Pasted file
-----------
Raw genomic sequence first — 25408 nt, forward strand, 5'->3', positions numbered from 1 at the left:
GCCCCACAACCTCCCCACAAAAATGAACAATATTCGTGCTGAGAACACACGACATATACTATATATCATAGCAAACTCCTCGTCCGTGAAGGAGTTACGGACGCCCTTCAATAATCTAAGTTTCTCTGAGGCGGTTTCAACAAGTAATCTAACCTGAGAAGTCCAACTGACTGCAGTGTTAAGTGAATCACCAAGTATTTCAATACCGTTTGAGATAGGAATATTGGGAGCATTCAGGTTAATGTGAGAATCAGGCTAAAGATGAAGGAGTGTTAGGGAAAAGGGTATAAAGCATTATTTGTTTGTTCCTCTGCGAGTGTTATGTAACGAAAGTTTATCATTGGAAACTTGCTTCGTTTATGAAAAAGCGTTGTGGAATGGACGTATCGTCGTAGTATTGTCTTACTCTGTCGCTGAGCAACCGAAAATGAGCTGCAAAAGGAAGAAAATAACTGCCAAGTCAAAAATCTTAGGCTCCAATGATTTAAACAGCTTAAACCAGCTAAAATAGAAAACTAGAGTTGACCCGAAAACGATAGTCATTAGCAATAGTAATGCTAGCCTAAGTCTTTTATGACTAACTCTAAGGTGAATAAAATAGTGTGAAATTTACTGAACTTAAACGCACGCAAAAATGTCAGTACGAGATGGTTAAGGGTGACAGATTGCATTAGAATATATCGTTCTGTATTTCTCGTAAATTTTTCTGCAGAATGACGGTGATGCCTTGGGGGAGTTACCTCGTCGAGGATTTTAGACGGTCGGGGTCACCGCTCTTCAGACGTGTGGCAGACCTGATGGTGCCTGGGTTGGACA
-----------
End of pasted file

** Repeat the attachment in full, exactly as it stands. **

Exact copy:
Raw genomic sequence first — 25408 nt, forward strand, 5'->3', positions numbered from 1 at the left:
GCCCCACAACCTCCCCACAAAAATGAACAATATTCGTGCTGAGAACACACGACATATACTATATATCATAGCAAACTCCTCGTCCGTGAAGGAGTTACGGACGCCCTTCAATAATCTAAGTTTCTCTGAGGCGGTTTCAACAAGTAATCTAACCTGAGAAGTCCAACTGACTGCAGTGTTAAGTGAATCACCAAGTATTTCAATACCGTTTGAGATAGGAATATTGGGAGCATTCAGGTTAATGTGAGAATCAGGCTAAAGATGAAGGAGTGTTAGGGAAAAGGGTATAAAGCATTATTTGTTTGTTCCTCTGCGAGTGTTATGTAACGAAAGTTTATCATTGGAAACTTGCTTCGTTTATGAAAAAGCGTTGTGGAATGGACGTATCGTCGTAGTATTGTCTTACTCTGTCGCTGAGCAACCGAAAATGAGCTGCAAAAGGAAGAAAATAACTGCCAAGTCAAAAATCTTAGGCTCCAATGATTTAAACAGCTTAAACCAGCTAAAATAGAAAACTAGAGTTGACCCGAAAACGATAGTCATTAGCAATAGTAATGCTAGCCTAAGTCTTTTATGACTAACTCTAAGGTGAATAAAATAGTGTGAAATTTACTGAACTTAAACGCACGCAAAAATGTCAGTACGAGATGGTTAAGGGTGACAGATTGCATTAGAATATATCGTTCTGTATTTCTCGTAAATTTTTCTGCAGAATGACGGTGATGCCTTGGGGGAGTTACCTCGTCGAGGATTTTAGACGGTCGGGGTCACCGCTCTTCAGACGTGTGGCAGACCTGATGGTGCCTGGGTTGGACA